Hollywood has taken notice of Téa Leoni’s powerful portrayal of a fictional secretary of state in the CBS breakout drama “Madam Secretary.”
Leoni plays Elizabeth McCord, a former CIA operative pulled into politics by her former boss, now president of the United States.
While she is one of the most powerful women in Washington, McCord faces the delicate challenge of balancing a demanding career and family life.
What was the toughest thing you had to do this season?
Not laugh. We have a cast of comedians. After every very serious take, there was always some sort of tomfoolery so we’ve got a huge, huge blooper reel from the first season.
What was the most fun thing you got to do this season?
Getting to work with some of the great — Oh! Sorry, I’m driving and almost got rear-ended. Excuse me. That was not a fun thing from the first season — Having these amazing guest stars. Hanging out with Bob Schieffer and pretending like I was on “Face the Nation,” that’s as close as I was ever going to get to him.
Let’s say someone has been living under a rock and has never heard of “Madam Secretary.” What would you say to convince them to watch it?
Honestly, it was [the real] Madam Secretary who put it best. Madeleine Albright told me that what she loved about the show was that it was making foreign policy acceptable, real and fascinating. I’m paraphrasing, slightly. And enthusiastic.
Who else on the show deserves an Emmy and why?
I would really have to push for Tim [Daly] in that one. It’s a bit of a groundbreaking role, but he’s managed to make it work. I wonder if people would be willing, in a way, to accept and be able to rally behind this character, the man alongside a very powerful woman. This is the most modern man we’ve seen. In the wrong hands, it could be rejected and that would be tragic. Tim has made Henry [McCord] graceful and hot.
Are you a binge-watcher or a once-a-weeker?
I’m a binge-watcher. I don’t have a once-a-week available. I couldn’t have every Monday at 8 p.m., or Friday at 10. When I can, I just grab it like potato chips. I sit down and eat the whole bag. The last thing I binge-watched was “Orange Is the New Black” with my daughter, who is transfixed by the show. And “Psych,” because my kids are really into it. I basically binge-watch what my children want to watch. It’s not quality time, but it’s quantity time with the kids.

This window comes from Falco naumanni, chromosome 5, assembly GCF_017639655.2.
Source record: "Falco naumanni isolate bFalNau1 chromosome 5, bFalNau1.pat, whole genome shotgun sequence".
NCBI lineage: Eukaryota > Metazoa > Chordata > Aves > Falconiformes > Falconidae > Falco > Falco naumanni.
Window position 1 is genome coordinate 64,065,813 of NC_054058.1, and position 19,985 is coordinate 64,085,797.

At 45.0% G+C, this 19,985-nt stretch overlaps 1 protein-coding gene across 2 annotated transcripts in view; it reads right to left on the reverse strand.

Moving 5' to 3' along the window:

If you could add a new category to the
Hmm… Hard to do while I’m driving… Boy, I wish that was a category. Best Driver. I’ve got to tell you — I’m an excellent driver. I’m probably a better driver than I am an actor. I’m talking to you from the 101-South [freeway in Los Angeles]. I’m a New Yorker, I don’t drive [as much] and I drive better. I want an award for that… Honestly, the entire problem are the guys in the left lane. It’s for passing only. I know this. I could get an Emmy for that.
You previously said your father inspired your portrayal of Secretary of State Elizabeth McCord. What qualities do you see in him that you tried to convey as Elizabeth?
My father [prominent New York corporate lawyer Anthony Pantaleoni] is one of the greatest diplomats I’ve ever met. He’s the most even-keeled, diplomatic, fair person. He’s very reliable that way. Women take a lot of flack in politics when they are so-called passionate about something. When a man in politics is passionate about something, he’s committed. When a woman is passionate in politics, she’s emotional. In a lot of ways, I’ve looked to both of my parents, who are both great diplomats and very passionate people. I’ve watched my dad, through his passion and through his emotion, he’s always done a beautiful job of making the deal work. I want that from Elizabeth. I want it to be believable that this woman can care very deeply and yet can be one of the greatest diplomats of our time.
CBS renewed “Madam Secretary” for a second season of 24 episodes.